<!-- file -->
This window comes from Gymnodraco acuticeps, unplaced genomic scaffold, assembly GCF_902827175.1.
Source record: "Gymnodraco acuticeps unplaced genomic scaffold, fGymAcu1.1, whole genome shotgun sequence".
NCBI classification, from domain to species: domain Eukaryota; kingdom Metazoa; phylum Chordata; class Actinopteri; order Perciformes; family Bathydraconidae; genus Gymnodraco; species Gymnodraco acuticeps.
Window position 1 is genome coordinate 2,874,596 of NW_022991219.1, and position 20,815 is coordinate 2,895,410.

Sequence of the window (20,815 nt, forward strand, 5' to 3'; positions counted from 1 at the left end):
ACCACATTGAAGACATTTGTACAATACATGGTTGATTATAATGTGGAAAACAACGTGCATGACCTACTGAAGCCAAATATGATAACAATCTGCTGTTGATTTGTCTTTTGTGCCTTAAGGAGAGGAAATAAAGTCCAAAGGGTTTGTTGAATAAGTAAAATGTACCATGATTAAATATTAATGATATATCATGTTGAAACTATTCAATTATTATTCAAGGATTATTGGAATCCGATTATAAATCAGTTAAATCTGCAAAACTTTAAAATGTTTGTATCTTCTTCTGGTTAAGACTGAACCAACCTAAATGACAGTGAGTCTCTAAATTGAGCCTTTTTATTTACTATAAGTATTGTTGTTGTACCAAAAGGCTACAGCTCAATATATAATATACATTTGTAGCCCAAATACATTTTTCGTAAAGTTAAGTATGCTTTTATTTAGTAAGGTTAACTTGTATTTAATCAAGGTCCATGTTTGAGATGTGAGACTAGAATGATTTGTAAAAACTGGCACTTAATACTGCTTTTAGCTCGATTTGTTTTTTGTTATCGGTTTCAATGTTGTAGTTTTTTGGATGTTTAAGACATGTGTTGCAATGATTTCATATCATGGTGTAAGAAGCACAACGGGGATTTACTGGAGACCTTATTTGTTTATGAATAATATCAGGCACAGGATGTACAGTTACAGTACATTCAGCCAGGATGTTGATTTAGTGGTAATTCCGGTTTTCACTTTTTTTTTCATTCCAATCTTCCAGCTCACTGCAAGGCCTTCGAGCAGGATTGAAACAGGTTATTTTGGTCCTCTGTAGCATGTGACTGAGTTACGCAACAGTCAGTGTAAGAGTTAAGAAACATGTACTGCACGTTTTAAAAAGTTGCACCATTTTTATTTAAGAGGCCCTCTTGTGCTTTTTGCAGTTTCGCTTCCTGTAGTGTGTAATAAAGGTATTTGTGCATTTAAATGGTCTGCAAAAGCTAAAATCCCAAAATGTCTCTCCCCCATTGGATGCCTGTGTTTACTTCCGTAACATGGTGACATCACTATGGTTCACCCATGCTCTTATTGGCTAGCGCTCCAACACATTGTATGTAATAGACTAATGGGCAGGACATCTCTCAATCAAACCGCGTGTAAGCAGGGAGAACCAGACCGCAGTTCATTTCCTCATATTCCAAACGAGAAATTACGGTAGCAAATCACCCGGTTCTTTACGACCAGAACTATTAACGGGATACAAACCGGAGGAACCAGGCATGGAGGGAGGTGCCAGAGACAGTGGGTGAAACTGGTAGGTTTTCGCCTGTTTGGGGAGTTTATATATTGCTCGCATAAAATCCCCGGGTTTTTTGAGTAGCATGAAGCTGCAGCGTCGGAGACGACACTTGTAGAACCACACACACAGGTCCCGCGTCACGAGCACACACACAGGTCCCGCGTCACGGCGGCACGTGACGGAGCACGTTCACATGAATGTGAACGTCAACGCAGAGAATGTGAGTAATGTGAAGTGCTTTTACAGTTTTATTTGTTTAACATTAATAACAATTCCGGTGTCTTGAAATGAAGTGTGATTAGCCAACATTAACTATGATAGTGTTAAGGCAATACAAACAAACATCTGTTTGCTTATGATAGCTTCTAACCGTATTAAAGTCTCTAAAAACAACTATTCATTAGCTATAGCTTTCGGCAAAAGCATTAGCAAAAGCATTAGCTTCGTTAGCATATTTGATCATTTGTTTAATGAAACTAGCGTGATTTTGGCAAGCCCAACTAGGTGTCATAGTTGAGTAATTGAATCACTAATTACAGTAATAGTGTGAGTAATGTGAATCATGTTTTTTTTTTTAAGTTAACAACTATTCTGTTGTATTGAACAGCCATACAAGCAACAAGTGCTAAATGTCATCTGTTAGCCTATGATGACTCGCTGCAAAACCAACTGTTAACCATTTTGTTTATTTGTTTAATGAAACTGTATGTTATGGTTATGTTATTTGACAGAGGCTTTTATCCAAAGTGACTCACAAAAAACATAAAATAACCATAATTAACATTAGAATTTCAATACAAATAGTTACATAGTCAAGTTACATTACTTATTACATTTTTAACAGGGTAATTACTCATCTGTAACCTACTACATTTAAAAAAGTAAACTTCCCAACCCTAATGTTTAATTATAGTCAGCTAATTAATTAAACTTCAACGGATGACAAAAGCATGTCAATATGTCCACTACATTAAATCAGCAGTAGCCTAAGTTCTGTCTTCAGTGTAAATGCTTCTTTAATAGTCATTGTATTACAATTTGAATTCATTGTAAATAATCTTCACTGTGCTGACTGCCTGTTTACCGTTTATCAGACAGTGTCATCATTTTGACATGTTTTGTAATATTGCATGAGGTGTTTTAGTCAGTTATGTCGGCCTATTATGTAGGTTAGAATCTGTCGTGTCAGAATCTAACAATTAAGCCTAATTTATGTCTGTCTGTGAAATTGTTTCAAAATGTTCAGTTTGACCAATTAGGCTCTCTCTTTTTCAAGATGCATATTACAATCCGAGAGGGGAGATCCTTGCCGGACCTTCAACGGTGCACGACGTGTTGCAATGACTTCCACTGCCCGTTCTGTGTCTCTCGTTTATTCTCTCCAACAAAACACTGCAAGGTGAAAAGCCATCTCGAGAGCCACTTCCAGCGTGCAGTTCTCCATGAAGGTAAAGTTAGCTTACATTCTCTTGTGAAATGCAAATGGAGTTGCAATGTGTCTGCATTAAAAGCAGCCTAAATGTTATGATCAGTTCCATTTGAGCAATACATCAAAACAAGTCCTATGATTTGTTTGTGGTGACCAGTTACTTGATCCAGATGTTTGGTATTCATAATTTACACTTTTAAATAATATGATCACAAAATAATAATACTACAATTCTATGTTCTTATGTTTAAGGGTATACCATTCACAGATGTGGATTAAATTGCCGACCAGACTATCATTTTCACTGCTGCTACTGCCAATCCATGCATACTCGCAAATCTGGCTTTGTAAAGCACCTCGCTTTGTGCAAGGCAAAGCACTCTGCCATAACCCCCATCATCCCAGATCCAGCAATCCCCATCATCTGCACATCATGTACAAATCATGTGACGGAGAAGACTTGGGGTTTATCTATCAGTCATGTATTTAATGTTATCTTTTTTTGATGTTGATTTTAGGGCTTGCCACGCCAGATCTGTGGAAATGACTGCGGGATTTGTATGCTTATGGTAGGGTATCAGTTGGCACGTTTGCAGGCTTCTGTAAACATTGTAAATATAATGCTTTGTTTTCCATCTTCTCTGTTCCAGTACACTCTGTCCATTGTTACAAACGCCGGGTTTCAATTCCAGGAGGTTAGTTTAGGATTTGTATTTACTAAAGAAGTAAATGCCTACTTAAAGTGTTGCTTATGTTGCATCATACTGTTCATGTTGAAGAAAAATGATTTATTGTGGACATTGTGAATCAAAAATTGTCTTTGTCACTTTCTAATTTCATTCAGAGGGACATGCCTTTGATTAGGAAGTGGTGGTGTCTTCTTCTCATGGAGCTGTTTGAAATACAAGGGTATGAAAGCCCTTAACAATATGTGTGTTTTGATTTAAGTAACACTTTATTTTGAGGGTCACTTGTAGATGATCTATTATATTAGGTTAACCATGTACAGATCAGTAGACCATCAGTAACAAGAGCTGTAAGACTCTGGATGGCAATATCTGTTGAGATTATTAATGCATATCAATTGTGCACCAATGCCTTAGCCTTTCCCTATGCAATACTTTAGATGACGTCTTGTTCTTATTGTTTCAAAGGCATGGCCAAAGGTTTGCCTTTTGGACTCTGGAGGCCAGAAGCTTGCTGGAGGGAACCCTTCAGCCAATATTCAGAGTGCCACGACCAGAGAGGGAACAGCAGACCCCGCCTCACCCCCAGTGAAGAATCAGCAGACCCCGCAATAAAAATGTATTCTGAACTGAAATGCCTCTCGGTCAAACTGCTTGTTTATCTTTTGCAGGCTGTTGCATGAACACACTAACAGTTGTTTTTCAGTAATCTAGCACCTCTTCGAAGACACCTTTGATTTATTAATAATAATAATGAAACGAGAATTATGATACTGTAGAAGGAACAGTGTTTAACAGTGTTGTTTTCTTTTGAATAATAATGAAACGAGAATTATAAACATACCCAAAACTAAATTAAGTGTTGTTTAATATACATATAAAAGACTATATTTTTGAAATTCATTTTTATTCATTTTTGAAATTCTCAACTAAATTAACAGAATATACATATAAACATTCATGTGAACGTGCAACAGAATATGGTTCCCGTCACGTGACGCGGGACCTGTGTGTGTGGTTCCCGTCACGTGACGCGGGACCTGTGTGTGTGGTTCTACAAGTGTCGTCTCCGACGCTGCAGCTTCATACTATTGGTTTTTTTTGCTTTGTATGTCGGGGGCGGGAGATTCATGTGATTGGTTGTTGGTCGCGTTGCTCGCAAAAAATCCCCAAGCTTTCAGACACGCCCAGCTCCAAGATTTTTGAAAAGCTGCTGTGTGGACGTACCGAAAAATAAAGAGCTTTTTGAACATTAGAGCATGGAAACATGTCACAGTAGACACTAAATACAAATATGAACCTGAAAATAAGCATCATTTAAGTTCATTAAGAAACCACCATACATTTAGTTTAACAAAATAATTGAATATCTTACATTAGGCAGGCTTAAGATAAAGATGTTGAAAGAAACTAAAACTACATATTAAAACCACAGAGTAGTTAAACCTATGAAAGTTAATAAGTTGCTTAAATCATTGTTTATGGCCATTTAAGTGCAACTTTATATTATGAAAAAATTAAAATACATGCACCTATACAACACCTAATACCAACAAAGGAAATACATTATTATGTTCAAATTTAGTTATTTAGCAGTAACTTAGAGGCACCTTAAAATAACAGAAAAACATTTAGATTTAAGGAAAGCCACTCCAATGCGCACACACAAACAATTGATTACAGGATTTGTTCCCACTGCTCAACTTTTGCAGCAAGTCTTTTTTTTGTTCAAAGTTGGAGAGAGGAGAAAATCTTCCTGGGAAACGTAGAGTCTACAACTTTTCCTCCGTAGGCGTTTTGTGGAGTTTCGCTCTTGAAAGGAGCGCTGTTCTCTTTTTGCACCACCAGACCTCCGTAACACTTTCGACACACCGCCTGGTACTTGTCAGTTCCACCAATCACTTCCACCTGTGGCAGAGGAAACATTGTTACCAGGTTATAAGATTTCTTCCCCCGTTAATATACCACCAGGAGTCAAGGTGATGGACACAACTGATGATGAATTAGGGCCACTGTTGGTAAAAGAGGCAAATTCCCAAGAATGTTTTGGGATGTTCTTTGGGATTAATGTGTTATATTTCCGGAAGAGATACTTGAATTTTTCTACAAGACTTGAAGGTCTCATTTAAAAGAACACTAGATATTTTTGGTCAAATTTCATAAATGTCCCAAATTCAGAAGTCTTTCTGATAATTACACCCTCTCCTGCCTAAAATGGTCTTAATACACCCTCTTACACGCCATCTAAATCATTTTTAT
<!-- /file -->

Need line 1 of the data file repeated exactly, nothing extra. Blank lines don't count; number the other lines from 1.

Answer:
This window comes from Gymnodraco acuticeps, unplaced genomic scaffold, assembly GCF_902827175.1.